Ok, so I haven't forgotten this question. It's been in the back of my head for the past 3 years. I think I'm starting to get a clue of the answer. There certainly is a lot going on in this passage that I don't understand, but I think that the reason James chooses this prayer of Elijah is that he wants us to know he's talking about more than physical healing.
Physical healing is a wonderful gift, but it is not an end in itself. Note that the story of Elijah raising the widow's son ends with her confession that she believes in the messenger (1Ki 16:24). Note that earlier in v18, she is aware of her sins.
However, in the end, she does not speak about repenting from those sins (neither does she refuse to repent -- she is just silent on that issue). It seems that, in this story, the bodily healing of the widow's son is to confirm that God's word is indeed in the mouth of his prophet -- nothing more and nothing less.
Contrast that with the 1Ki 18:37, "Answer me, O LORD, answer me, that this people may know that you, O LORD, are God, and that you have turned their hearts back." Sure enough, once the fire fell, "[all the people] fell on their faces and said 'The LORD, he is God; the LORD, he is God.'" And so we see spiritual healing for the nation of Israel in accordance with God's promise to Solomon in 2Ch 7:13-14.
Of course, we have to test this reading with the word for "healing" in verse 16. Here we have a problem: 19 of the 26 times this Greek word is used are in the synoptic Gospels, and always here it is clearly in the context of physical healing. The word is also used in Acts 9:34 and Acts 28:8. I think a "spiritual healing" argument might be applied in the context of Acts 10:38, Acts 28:27, and Hebrews 12:13, but I think that the context still supports interpreting "healing" in its physical sense (possibly as a contextual metaphor, but still maintaining that the word is to be understood first as being physical). The final use of this word is 1Pe 2:24, "He himself bore our sins in his body on the tree that we might die to sin and live to righteousness. By his wounds you have been healed." Here, at last, we see another instance where God is speaking primarily of something other than physical healing. In the context of this epistle, Peter speaks of healing from sin. But the apostle is also quoting Isa 53:4, where the healing is from the punishment (griefs, sorrows, piercing, crushing, chastisement) and malady (transgressions, iniquities) of sin that Christ bore. So, I believe that while this word for "healing" is most commonly used in the New Testament in a physical sense, there is sufficient evidence that it can be used with a broader intended meaning.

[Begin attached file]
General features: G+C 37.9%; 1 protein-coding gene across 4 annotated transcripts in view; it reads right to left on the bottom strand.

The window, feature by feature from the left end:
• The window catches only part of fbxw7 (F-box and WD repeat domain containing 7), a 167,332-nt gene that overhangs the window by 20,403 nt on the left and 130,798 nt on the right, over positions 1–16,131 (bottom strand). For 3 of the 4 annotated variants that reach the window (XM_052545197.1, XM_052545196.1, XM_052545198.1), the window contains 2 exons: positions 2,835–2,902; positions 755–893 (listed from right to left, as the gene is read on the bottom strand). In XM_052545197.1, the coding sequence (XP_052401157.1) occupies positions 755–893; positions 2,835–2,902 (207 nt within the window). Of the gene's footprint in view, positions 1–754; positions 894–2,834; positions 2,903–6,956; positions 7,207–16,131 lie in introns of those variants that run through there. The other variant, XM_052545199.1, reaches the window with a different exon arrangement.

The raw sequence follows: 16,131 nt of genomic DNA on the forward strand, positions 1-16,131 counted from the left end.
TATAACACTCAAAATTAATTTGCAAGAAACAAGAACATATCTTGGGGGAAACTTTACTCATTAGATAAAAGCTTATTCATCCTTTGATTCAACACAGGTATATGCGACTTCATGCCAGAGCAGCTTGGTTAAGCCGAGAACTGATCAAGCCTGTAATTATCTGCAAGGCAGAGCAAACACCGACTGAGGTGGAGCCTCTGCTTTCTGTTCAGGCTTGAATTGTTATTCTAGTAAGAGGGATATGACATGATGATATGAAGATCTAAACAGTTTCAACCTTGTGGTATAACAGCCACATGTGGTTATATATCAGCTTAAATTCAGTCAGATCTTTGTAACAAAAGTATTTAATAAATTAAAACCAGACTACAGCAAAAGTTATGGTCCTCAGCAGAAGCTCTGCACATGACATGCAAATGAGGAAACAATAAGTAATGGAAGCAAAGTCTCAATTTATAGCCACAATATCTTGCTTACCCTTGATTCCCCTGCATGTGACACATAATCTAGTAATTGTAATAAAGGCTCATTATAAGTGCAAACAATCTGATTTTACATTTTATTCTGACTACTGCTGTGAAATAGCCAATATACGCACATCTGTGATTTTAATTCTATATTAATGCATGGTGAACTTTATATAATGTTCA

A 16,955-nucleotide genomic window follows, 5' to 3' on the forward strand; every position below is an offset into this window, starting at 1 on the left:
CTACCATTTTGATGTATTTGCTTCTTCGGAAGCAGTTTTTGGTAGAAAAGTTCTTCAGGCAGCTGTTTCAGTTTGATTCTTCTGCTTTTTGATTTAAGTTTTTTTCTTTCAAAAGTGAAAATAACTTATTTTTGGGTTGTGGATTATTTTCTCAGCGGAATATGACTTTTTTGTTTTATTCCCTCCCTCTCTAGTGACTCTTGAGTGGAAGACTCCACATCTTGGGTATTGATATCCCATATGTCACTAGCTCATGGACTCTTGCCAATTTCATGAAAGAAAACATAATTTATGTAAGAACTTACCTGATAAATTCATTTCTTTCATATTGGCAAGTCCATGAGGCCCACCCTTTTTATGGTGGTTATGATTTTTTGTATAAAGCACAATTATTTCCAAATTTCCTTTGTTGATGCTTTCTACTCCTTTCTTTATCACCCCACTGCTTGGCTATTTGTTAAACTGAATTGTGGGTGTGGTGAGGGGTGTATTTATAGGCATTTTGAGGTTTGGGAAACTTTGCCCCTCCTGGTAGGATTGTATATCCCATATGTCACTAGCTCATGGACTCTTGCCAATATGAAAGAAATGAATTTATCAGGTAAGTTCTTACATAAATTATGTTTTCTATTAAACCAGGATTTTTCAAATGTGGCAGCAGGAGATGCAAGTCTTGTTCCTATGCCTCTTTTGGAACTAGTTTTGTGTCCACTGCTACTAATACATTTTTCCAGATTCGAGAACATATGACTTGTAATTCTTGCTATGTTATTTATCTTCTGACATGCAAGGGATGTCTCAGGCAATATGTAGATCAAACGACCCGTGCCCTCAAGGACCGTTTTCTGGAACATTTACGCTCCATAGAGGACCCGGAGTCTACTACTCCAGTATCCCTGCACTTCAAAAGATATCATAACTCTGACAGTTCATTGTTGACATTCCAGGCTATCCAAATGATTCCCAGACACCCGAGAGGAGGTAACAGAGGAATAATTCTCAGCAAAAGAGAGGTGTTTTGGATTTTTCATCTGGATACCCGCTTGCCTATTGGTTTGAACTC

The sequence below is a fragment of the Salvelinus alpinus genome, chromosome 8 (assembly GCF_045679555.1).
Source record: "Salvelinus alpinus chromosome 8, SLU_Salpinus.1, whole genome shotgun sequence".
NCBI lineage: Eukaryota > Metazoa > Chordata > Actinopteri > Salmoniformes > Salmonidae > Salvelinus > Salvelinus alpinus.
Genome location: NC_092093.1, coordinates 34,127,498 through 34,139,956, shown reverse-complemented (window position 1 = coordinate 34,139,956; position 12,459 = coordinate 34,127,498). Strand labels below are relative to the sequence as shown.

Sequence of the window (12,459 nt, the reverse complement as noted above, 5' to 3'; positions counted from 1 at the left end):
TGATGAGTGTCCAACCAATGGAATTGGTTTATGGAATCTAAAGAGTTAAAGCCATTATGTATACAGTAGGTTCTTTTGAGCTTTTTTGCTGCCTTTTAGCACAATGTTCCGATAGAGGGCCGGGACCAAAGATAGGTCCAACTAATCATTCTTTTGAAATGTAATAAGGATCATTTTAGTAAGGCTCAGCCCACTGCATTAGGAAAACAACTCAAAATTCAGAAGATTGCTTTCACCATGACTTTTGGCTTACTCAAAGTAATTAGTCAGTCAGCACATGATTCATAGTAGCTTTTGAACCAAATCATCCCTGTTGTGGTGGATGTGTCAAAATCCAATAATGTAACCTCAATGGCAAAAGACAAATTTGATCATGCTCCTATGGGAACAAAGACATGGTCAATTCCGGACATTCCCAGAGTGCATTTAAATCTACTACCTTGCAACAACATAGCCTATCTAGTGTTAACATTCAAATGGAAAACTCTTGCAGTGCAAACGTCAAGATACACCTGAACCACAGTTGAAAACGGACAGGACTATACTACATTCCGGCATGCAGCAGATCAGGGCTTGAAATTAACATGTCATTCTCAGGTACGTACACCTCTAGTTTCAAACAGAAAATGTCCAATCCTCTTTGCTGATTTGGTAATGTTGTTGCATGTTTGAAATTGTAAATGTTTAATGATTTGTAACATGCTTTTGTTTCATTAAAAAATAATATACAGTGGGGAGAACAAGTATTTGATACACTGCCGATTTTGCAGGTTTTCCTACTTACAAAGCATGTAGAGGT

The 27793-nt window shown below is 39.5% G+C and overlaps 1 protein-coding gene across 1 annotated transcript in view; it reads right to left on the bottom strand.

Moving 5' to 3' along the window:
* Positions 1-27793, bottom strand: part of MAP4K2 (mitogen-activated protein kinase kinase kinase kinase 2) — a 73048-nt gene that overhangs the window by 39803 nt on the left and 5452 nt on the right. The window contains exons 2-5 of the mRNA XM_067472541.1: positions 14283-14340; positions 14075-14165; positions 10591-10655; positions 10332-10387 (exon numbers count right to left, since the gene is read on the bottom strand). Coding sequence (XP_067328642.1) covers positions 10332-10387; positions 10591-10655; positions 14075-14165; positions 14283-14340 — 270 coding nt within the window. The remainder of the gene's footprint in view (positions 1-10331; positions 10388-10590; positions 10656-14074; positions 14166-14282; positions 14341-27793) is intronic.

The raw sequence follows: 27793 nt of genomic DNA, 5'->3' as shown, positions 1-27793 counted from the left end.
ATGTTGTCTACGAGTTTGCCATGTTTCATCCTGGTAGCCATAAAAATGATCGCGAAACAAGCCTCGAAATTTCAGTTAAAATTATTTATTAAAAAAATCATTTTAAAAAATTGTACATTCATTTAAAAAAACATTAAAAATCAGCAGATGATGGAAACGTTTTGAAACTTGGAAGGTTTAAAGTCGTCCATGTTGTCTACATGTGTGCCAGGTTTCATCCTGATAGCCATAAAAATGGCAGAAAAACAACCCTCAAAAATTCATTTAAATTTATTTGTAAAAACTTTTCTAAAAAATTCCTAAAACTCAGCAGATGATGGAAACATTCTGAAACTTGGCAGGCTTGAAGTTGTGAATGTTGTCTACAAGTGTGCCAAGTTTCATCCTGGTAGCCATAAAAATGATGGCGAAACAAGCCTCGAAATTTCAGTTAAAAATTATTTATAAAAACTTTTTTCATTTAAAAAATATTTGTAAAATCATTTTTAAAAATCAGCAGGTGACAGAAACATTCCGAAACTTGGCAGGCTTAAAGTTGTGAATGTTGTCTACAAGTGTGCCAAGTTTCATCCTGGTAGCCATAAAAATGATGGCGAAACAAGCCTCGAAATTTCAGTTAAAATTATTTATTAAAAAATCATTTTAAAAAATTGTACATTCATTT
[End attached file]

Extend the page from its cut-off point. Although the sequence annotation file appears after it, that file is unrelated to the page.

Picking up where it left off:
Finally, my response here accords well with the comment of @Nigel-J. I had responded to his comment with a number of questions, which I believe I should address here:
- Why in the middle of a progression of prayers of affliction, illness, and faults does James introduce praise for cheerfulness in verse 13b? Answer: I am not fully on board with @Nigel-J's progression. In particular, I think the paragraph break at v16 appropriately moves away from a progression of affliction, cheerfulness, and sickness/weakness, and begins the conclusion that prayer is broadly effective in many contexts -- most importantly for providing healing and salvation for wayward souls (cf. v19-20).
- Why does he change from the suffering individual praying in verse 13a to elders praying in verse 14? Answer: I think that the "suffering" in verse 13a is qualitatively different from the "sickness" in verse 14. Specifically, the term "sick" is technically the word for "weak," and is used in the synoptic gospels to describe people who were invalid, bed-ridden, or dying. Later in the Epistles, the same term is used to describe weak faith. So I think James is pointing to individuals who are weak (physically or spiritually) and they cannot pray for themselves.
- If this passage is all about the effectiveness of prayer, how does the significance of confession (verse 16a) fit in with that picture? Answer: It fits perfectly because confession is the means by which God forgives our sins, cleanses us from unrighteousness, and heals our souls (1Jo 1:8-10).
Ok, so that's a long answer, but it's taken a few years to put it together. I welcome any and all comments, questions, criticisms. Please hold me accountable, and let me know if I'm missing something here.